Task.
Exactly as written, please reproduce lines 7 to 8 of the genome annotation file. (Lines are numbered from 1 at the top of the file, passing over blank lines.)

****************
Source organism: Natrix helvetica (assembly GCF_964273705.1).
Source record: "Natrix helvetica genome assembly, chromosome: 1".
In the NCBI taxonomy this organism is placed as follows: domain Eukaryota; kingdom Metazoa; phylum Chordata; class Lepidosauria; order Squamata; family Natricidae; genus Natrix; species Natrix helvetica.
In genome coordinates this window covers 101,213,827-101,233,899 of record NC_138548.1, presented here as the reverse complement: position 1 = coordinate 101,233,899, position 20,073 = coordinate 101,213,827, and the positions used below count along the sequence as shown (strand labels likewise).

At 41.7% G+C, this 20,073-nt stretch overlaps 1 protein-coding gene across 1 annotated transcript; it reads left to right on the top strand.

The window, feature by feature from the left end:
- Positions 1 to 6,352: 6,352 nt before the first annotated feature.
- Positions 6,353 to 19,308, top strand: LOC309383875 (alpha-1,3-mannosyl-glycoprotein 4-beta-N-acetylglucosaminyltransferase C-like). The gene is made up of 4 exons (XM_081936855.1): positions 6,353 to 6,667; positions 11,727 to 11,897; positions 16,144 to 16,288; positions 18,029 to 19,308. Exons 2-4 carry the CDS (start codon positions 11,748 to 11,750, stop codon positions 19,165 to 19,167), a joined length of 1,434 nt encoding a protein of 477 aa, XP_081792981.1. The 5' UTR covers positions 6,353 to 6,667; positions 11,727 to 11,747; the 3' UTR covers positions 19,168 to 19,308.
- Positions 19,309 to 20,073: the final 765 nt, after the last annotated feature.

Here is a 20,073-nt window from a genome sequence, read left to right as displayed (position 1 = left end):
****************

- Positions 1 to 6,352: 6,352 nt before the first annotated feature.
- Positions 6,353 to 19,308, top strand: LOC309383875 (alpha-1,3-mannosyl-glycoprotein 4-beta-N-acetylglucosaminyltransferase C-like). The gene is made up of 4 exons (XM_081936855.1): positions 6,353 to 6,667; positions 11,727 to 11,897; positions 16,144 to 16,288; positions 18,029 to 19,308. Exons 2-4 carry the CDS (start codon positions 11,748 to 11,750, stop codon positions 19,165 to 19,167), a joined length of 1,434 nt encoding a protein of 477 aa, XP_081792981.1. The 5' UTR covers positions 6,353 to 6,667; positions 11,727 to 11,747; the 3' UTR covers positions 19,168 to 19,308.